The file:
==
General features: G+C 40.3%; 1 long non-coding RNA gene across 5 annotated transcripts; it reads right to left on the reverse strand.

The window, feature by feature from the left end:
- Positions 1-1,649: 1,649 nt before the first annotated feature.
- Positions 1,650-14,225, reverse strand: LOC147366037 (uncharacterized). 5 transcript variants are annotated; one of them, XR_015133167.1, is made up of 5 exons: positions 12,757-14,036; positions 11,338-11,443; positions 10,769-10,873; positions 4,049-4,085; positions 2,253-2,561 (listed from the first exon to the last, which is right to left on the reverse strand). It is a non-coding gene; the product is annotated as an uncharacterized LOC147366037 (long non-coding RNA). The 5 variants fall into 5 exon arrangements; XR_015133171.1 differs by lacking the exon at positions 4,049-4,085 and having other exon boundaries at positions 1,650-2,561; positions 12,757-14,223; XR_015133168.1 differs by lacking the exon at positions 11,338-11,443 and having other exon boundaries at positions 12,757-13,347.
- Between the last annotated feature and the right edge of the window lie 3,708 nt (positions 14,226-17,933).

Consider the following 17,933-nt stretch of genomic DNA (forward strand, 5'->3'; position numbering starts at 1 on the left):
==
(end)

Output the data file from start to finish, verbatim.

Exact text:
General features: G+C 40.3%; 1 long non-coding RNA gene across 5 annotated transcripts; it reads right to left on the reverse strand.

The window, feature by feature from the left end:
- Positions 1-1,649: 1,649 nt before the first annotated feature.
- Positions 1,650-14,225, reverse strand: LOC147366037 (uncharacterized). 5 transcript variants are annotated; one of them, XR_015133167.1, is made up of 5 exons: positions 12,757-14,036; positions 11,338-11,443; positions 10,769-10,873; positions 4,049-4,085; positions 2,253-2,561 (listed from the first exon to the last, which is right to left on the reverse strand). It is a non-coding gene; the product is annotated as an uncharacterized LOC147366037 (long non-coding RNA). The 5 variants fall into 5 exon arrangements; XR_015133171.1 differs by lacking the exon at positions 4,049-4,085 and having other exon boundaries at positions 1,650-2,561; positions 12,757-14,223; XR_015133168.1 differs by lacking the exon at positions 11,338-11,443 and having other exon boundaries at positions 12,757-13,347.
- Between the last annotated feature and the right edge of the window lie 3,708 nt (positions 14,226-17,933).

Consider the following 17,933-nt stretch of genomic DNA (forward strand, 5'->3'; position numbering starts at 1 on the left):